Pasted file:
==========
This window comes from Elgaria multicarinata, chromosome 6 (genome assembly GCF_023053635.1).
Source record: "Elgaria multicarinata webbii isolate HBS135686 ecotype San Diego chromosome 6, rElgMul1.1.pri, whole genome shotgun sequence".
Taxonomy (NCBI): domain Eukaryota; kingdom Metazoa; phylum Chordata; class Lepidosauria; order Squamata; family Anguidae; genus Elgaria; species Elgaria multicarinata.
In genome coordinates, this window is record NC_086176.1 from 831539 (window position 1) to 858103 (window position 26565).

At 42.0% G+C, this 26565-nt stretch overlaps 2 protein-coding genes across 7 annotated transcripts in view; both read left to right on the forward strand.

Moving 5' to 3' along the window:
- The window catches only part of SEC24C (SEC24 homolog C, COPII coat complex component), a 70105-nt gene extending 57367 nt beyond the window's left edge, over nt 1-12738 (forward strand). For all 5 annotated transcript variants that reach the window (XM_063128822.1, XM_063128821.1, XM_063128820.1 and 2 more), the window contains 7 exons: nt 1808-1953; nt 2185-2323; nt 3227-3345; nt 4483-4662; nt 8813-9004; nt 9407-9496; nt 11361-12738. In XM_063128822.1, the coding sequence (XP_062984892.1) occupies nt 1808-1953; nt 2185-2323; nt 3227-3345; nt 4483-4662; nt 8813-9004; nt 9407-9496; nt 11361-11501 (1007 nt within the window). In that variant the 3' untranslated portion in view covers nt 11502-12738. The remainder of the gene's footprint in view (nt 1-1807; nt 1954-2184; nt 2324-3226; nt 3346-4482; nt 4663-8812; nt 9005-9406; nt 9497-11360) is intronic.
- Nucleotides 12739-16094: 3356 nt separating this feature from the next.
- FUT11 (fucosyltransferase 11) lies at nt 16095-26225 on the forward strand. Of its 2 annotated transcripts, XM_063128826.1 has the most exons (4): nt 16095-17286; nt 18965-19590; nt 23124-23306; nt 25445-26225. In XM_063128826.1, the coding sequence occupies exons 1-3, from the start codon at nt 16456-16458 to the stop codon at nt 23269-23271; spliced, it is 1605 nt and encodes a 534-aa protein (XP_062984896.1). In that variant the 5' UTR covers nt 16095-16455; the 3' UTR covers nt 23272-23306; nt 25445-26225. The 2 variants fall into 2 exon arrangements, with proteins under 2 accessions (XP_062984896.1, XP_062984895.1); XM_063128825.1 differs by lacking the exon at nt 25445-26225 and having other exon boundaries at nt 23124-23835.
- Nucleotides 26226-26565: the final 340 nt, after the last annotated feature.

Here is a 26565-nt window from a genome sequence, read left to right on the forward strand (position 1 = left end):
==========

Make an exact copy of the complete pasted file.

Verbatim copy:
This window comes from Elgaria multicarinata, chromosome 6 (genome assembly GCF_023053635.1).
Source record: "Elgaria multicarinata webbii isolate HBS135686 ecotype San Diego chromosome 6, rElgMul1.1.pri, whole genome shotgun sequence".
Taxonomy (NCBI): domain Eukaryota; kingdom Metazoa; phylum Chordata; class Lepidosauria; order Squamata; family Anguidae; genus Elgaria; species Elgaria multicarinata.
In genome coordinates, this window is record NC_086176.1 from 831539 (window position 1) to 858103 (window position 26565).

At 42.0% G+C, this 26565-nt stretch overlaps 2 protein-coding genes across 7 annotated transcripts in view; both read left to right on the forward strand.

Moving 5' to 3' along the window:
- The window catches only part of SEC24C (SEC24 homolog C, COPII coat complex component), a 70105-nt gene extending 57367 nt beyond the window's left edge, over nt 1-12738 (forward strand). For all 5 annotated transcript variants that reach the window (XM_063128822.1, XM_063128821.1, XM_063128820.1 and 2 more), the window contains 7 exons: nt 1808-1953; nt 2185-2323; nt 3227-3345; nt 4483-4662; nt 8813-9004; nt 9407-9496; nt 11361-12738. In XM_063128822.1, the coding sequence (XP_062984892.1) occupies nt 1808-1953; nt 2185-2323; nt 3227-3345; nt 4483-4662; nt 8813-9004; nt 9407-9496; nt 11361-11501 (1007 nt within the window). In that variant the 3' untranslated portion in view covers nt 11502-12738. The remainder of the gene's footprint in view (nt 1-1807; nt 1954-2184; nt 2324-3226; nt 3346-4482; nt 4663-8812; nt 9005-9406; nt 9497-11360) is intronic.
- Nucleotides 12739-16094: 3356 nt separating this feature from the next.
- FUT11 (fucosyltransferase 11) lies at nt 16095-26225 on the forward strand. Of its 2 annotated transcripts, XM_063128826.1 has the most exons (4): nt 16095-17286; nt 18965-19590; nt 23124-23306; nt 25445-26225. In XM_063128826.1, the coding sequence occupies exons 1-3, from the start codon at nt 16456-16458 to the stop codon at nt 23269-23271; spliced, it is 1605 nt and encodes a 534-aa protein (XP_062984896.1). In that variant the 5' UTR covers nt 16095-16455; the 3' UTR covers nt 23272-23306; nt 25445-26225. The 2 variants fall into 2 exon arrangements, with proteins under 2 accessions (XP_062984896.1, XP_062984895.1); XM_063128825.1 differs by lacking the exon at nt 25445-26225 and having other exon boundaries at nt 23124-23835.
- Nucleotides 26226-26565: the final 340 nt, after the last annotated feature.

Here is a 26565-nt window from a genome sequence, read left to right on the forward strand (position 1 = left end):